If we kit out our homes with connected devices today, they can take care of us tomorrow.
For example, an automation for an older person with limited mobility who lives alone can turn smart lights on in the morning, open the shades, brighten the lights during the day, and then dim them at night while closing the shades. This can mean the difference between sitting in the dark all day or being able to feel more connected with the outside.
Accessibility in the smart home is not just about helping people with more challenges than most. It’s also the smart home’s long play. All of us will get older, and most of us want to stay living in our own homes for as long as possible. Smart technology can help us “age in place.” If we kit out our homes with connected devices today, they can take care of us tomorrow.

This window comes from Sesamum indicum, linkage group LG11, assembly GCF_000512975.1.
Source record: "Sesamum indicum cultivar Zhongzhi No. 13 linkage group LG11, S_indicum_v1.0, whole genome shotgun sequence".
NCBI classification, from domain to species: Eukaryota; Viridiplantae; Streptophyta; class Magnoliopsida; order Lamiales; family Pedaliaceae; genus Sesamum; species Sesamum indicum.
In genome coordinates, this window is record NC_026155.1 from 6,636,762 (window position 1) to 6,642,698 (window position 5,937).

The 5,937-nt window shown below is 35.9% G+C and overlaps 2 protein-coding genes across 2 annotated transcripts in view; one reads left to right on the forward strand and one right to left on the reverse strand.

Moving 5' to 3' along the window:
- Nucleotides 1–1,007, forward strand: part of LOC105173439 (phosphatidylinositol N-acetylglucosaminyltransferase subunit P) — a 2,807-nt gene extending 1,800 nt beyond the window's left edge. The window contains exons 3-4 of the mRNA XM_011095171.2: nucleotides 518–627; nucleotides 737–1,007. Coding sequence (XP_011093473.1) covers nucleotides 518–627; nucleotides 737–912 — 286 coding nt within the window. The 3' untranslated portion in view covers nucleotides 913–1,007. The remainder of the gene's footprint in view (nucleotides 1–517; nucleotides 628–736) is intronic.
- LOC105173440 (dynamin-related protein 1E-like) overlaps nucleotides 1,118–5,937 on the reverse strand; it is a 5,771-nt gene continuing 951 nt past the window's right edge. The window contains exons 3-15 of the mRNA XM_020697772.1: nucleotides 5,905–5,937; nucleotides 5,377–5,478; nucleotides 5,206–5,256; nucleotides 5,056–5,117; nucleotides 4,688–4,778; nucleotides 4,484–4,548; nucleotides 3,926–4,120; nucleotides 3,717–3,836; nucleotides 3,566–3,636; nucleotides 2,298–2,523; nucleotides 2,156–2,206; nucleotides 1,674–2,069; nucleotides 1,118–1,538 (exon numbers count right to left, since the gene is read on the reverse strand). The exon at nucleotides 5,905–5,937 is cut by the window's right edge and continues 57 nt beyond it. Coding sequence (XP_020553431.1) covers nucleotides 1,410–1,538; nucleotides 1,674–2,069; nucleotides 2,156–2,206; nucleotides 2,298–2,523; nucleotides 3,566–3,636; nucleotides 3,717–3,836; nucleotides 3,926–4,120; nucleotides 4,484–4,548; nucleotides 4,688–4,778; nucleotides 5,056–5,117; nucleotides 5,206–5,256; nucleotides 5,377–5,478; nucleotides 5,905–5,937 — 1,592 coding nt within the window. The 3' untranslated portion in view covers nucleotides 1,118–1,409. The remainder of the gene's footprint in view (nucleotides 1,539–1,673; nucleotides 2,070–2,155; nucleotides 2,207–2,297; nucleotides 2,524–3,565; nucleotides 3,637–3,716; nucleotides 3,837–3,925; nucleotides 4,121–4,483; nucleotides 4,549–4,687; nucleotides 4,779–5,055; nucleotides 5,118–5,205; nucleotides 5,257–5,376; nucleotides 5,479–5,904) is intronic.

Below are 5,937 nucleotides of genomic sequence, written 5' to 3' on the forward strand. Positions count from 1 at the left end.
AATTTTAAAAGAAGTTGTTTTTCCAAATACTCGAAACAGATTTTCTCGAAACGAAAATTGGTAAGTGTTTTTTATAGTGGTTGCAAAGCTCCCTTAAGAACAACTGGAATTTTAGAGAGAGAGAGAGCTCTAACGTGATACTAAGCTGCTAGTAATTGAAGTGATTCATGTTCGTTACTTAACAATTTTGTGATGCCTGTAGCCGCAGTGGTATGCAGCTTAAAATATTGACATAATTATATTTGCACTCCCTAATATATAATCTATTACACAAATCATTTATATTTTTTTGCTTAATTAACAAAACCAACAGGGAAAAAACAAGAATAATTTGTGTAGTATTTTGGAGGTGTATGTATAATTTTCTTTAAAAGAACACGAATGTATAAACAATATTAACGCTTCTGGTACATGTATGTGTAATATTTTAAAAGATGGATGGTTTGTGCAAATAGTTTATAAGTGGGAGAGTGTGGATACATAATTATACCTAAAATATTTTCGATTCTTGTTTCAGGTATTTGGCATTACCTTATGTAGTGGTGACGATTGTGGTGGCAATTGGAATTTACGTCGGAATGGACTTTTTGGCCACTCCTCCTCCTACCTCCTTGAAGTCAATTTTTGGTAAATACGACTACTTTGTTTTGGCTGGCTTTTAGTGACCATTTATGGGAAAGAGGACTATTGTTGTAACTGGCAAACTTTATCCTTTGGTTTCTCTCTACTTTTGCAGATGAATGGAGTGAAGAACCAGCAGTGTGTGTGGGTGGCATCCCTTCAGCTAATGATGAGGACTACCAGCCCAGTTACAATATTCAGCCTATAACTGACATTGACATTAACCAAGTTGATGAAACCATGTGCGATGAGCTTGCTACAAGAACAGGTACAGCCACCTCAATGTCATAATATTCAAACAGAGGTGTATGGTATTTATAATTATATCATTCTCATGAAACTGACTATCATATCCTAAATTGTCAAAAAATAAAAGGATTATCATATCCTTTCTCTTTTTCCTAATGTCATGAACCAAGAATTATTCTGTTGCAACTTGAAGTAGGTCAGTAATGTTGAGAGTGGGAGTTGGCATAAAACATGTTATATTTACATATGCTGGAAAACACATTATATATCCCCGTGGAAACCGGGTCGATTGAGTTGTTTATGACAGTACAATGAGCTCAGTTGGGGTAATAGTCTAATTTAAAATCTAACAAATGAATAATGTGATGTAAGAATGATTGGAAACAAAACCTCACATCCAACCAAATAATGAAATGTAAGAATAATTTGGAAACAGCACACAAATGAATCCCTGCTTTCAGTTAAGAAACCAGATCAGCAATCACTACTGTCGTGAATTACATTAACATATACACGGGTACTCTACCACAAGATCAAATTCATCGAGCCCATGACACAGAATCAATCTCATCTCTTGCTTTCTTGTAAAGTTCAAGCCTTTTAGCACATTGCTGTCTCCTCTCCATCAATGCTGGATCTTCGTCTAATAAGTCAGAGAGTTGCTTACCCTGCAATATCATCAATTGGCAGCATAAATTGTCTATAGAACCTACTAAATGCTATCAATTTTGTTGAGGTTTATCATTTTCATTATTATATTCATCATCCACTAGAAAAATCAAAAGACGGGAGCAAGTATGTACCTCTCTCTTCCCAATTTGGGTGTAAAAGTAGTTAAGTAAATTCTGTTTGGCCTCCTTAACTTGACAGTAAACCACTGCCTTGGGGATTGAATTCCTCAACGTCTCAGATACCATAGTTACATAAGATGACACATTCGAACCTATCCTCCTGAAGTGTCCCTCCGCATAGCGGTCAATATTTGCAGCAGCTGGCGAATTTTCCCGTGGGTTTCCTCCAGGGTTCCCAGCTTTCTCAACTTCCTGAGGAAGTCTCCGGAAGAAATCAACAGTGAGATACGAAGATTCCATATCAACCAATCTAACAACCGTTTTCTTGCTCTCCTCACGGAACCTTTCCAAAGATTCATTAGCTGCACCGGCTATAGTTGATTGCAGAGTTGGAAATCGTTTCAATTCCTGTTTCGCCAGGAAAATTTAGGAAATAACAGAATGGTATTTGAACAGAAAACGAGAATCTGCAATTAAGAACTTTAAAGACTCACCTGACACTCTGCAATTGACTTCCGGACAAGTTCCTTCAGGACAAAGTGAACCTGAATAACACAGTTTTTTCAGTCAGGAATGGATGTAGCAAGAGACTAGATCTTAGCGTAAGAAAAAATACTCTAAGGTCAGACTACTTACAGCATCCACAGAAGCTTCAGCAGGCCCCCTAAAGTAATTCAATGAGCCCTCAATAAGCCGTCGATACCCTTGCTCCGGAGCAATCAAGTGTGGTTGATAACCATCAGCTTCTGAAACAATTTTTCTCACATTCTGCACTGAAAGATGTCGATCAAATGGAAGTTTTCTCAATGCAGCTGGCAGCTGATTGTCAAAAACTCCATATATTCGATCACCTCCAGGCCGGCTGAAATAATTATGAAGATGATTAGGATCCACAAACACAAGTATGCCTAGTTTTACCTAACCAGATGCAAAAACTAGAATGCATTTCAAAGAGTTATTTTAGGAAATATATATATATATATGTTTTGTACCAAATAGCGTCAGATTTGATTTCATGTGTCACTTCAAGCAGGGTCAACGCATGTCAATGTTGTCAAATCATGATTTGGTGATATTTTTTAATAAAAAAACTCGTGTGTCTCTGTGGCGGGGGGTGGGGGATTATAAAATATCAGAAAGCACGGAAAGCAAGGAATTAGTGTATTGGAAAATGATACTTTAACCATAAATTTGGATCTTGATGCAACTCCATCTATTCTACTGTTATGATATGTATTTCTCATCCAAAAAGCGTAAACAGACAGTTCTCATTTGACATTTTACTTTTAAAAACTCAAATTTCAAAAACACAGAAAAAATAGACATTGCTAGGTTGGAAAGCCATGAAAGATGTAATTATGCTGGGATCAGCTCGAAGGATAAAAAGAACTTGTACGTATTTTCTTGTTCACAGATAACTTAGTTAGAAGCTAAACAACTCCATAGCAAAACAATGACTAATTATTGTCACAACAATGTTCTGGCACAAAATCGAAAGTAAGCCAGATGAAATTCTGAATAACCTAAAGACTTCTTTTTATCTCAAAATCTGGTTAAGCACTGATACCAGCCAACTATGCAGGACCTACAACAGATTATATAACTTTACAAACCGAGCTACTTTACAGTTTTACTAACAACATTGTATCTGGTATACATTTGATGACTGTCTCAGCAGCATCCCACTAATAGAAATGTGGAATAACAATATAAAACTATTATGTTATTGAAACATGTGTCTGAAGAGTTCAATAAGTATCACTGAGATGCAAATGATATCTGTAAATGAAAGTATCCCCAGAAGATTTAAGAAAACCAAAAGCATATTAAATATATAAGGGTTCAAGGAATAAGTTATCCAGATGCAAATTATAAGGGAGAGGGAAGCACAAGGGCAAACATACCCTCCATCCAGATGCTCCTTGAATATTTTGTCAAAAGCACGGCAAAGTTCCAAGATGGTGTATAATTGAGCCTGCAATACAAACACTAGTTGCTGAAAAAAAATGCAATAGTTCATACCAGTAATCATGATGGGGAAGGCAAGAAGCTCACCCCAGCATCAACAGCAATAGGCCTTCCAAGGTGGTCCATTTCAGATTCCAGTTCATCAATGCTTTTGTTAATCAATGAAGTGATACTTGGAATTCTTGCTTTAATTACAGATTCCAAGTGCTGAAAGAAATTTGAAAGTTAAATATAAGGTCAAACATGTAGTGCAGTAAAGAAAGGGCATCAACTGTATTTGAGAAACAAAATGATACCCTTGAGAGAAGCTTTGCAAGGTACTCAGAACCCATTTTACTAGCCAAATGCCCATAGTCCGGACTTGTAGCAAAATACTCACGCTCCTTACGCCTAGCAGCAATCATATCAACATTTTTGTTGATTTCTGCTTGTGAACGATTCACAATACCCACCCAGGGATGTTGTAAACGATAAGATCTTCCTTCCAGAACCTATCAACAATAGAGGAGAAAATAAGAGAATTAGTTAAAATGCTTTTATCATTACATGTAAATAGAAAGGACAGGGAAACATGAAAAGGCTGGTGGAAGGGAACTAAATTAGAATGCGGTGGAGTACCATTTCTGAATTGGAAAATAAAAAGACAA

How does a smart home work?
At its core, a smart home is built on connectivity. To have a smart home, you need the following:
- An internet connection.
- A Wi-Fi router (if your home is larger than around 800 square feet or you have a lot of connected gadgets, consider a mesh router).
- Smart devices, such as light bulbs, locks, thermostats, speakers, and security cameras.
- A smart home app and / or platform to set up and program the devices.
- A way to control them, such as a smartphone, tablet, or voice-controlled smart speaker.
Smart home devices use wireless protocols for connectivity. There are several in use today, and you can mix and match protocols in your home as long as the smart home platform you choose supports them. There are some proprietary protocols, but most smart home devices use one of these five:
Some of these protocols require a hub or bridge to work; others just rely on a Wi-Fi router or smartphone. All can work with Matter, a new open standard that provides a common communication standard for devices and is seen as a unifying technology for the smart home. This means that whatever protocol a smart device uses (unless it’s Bluetooth, which is only used for onboarding in Matter), they have the potential to work with Matter. However, whether the device actually will is up to the individual manufacturer.